Mike Peters photographs – The Dream – Living images of our post-9/11 World
[CRC Director's Note: Continuing our vital theme of the uses of the imagination, we are pleased to present the visionary, timely -- and unsparing -- images of our energetic colleague, photographer Mike Peters. Follow this link to see the photographs and then read Mike's eloquent explication below. Let us know what you think. -- N.B.]
I began this project as a search in which I didn’t know what I was looking for. All I knew for sure was that I was deeply unsettled by many of the events that seemed to come right after the turn of this new millennium. The terror of September 11th had left its indelible mark on our national psyche and there seemed to be some confusion as to how to move forward. I felt greatly unsettled and was interested in photographing what it looked and felt like to be in this place, at this time.
As a response to the preoccupation by the media with those at the extremes of the social order, I was most interested in photographing those people who were in stuck in the middle. The people with the most to lose and least to fall back on, those who make and do, the “grunts” whose behind the scenes efforts are integral to this daily theater we call life.
I decided to keep my photographic wandering within a part of the world that I knew intimately, places that were all within a few miles of The World Trade Center site. I grew up in Kearny, NJ, a place where people settle for a little while, on their way somewhere else. Coney Island is the playground of the working class, whose only constant seems to be change. Ridgefield Park seems to be a place where change is slower; and, because of a deep sense of connection and pride, people stay.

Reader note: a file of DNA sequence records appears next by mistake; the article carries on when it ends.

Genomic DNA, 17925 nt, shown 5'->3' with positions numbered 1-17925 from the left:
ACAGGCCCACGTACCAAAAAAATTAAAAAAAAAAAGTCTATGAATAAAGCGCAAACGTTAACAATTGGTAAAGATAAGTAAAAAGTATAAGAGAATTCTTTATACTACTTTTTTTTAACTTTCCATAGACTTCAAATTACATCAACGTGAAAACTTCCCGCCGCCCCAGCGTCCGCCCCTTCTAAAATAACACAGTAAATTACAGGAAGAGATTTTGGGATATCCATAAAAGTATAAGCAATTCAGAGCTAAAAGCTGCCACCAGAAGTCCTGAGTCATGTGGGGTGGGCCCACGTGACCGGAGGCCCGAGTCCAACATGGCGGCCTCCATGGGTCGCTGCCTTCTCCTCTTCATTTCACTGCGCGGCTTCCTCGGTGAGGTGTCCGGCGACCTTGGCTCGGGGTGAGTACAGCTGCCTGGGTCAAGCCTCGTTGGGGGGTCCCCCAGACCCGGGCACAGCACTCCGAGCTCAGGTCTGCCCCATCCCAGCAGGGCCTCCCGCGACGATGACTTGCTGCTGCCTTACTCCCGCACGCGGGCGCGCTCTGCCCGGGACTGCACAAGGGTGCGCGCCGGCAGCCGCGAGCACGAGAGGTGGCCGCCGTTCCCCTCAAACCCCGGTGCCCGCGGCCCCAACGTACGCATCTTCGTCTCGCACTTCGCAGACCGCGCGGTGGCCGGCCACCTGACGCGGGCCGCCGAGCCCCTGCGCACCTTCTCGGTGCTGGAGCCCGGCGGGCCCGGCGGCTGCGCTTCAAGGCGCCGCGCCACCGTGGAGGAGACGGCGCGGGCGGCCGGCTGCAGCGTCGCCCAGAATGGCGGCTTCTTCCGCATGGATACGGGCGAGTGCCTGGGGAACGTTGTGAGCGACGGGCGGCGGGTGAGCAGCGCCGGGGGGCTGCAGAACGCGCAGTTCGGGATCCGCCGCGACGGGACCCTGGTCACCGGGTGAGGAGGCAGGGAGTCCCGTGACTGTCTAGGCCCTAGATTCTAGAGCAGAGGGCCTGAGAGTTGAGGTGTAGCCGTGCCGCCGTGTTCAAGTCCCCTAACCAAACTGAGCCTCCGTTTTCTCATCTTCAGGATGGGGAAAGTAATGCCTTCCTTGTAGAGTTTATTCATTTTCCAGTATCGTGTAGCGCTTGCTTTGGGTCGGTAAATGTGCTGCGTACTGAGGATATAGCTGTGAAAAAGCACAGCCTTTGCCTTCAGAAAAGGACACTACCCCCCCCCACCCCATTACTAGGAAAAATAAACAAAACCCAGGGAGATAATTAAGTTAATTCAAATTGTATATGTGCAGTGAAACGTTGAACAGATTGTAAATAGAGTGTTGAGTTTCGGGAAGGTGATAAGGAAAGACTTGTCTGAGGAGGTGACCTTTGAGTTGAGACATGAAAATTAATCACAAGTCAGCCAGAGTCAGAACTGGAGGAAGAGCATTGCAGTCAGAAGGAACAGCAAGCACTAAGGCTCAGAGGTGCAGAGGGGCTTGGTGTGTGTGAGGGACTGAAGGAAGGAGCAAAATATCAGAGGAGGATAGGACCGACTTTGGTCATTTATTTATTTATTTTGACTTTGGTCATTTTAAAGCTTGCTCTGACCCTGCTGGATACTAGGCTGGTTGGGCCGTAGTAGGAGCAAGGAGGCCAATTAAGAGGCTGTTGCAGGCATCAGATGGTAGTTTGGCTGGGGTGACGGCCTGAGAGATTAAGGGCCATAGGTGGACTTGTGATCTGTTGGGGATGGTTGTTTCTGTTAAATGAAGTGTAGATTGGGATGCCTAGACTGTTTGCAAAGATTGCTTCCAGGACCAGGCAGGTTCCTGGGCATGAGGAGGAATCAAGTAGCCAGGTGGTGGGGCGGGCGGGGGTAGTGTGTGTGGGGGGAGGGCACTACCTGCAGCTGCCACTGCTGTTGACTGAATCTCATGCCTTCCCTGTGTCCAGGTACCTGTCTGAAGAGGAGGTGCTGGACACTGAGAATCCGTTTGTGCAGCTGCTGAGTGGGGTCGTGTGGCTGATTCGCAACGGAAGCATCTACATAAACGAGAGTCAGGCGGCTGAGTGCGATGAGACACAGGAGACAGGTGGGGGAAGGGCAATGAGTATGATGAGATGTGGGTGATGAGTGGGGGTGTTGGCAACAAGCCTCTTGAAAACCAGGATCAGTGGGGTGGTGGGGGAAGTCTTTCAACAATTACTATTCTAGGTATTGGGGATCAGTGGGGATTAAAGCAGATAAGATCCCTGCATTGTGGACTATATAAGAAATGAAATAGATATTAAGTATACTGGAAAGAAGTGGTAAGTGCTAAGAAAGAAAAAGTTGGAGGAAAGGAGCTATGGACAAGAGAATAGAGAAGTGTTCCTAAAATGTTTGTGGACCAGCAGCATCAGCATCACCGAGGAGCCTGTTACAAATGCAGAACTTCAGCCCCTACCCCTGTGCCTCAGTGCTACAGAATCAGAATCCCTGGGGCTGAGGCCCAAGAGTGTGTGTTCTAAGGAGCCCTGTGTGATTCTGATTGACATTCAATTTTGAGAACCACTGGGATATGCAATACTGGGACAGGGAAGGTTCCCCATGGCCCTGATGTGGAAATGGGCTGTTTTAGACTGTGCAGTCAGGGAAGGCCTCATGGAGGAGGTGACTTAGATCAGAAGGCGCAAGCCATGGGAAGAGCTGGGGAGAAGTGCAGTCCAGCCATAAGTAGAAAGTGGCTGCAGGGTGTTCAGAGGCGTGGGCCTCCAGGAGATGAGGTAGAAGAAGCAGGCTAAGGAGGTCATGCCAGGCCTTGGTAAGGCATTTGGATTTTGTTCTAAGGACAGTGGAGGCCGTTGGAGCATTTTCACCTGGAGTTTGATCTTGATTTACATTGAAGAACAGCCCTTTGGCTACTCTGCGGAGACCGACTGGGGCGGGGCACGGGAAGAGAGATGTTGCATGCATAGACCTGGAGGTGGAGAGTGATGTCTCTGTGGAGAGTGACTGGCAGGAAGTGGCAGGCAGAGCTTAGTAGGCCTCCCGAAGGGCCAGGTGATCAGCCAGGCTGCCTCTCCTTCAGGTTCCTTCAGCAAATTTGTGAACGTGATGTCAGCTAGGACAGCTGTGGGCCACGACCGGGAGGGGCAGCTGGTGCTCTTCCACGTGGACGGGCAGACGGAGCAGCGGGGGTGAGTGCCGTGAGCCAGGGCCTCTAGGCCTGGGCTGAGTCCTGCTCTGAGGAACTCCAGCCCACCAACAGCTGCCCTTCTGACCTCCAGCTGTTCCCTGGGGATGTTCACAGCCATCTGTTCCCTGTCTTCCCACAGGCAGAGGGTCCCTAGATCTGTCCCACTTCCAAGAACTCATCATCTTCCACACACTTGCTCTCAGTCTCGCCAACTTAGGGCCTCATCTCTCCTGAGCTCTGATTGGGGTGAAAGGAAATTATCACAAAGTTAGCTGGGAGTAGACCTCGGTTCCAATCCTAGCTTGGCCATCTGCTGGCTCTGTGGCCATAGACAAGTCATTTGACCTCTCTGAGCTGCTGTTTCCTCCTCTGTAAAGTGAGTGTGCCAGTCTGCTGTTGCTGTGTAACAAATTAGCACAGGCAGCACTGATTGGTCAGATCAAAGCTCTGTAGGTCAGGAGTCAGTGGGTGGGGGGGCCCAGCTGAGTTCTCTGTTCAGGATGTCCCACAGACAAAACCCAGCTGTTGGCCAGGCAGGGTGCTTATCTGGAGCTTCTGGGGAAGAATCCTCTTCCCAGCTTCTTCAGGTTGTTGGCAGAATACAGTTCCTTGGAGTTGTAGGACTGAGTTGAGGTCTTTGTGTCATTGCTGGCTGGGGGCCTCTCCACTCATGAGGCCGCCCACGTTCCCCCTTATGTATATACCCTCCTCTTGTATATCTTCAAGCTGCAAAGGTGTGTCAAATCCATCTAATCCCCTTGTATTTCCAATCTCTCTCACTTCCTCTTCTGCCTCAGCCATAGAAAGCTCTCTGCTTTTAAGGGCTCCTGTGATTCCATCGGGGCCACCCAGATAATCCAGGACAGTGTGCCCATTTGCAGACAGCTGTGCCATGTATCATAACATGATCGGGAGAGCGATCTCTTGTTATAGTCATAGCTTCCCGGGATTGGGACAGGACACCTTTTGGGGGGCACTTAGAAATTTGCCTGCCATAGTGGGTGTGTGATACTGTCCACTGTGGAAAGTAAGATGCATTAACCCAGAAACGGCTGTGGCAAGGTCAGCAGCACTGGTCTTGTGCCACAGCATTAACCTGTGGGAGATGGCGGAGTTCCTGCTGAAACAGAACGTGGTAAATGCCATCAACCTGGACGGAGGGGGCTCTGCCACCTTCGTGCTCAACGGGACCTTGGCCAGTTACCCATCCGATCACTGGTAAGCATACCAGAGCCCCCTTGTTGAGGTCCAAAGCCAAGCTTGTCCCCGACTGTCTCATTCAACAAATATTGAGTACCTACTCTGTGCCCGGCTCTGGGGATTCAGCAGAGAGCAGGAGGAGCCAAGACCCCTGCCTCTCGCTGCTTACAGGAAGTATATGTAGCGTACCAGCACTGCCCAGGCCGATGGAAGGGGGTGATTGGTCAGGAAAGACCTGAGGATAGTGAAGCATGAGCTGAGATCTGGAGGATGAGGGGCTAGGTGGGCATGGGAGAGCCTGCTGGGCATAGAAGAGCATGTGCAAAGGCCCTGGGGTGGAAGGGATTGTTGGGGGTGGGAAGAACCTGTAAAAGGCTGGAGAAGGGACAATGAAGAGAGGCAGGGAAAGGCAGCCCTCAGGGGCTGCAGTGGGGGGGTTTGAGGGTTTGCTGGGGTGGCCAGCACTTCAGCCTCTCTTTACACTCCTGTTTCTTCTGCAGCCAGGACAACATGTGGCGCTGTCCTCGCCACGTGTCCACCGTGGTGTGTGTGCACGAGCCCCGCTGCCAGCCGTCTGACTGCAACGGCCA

Throughout my journey, I found faces, which led me to questions. I wondered what each face had seen throughout its life, and how it had been transformed by the experiences and emotions of the person behind it. The faces I saw made me imagine the stories that each could tell, stories far more fascinating, complex and challenging than can be found in any work of fiction, or supermarket tabloid.
Despite the difficulties of the past ten years, or maybe because of them, it seemed that there was ample evidence that people were still expressing “The American Dream” through the things they did in public. Working; playing; raising a family; being with friends; showing allegiances; living the ordinary life of an average American. For the people I’ve photographed, life has not gotten any easier in the past ten years, and I suspect that the next ten will bring little relief. I get a sense that there is still hope for the future, but it is tempered with the fear that our best days may be behind us. Moving forward, the true test will be to see if the winner of this national struggle will be the brightness of hope or the darkness of fear.
As a creative exercise, I wanted to do more than just show what was in front of me, and realized that I could not separate what I saw from how I felt and who I am or where I come from. In each person I photograph, I recognize something of myself, an aspect of that person to which I can relate and understand. My goal with these images is to be honest about what I see and how I feel about what it is to be an American in the twenty-first century.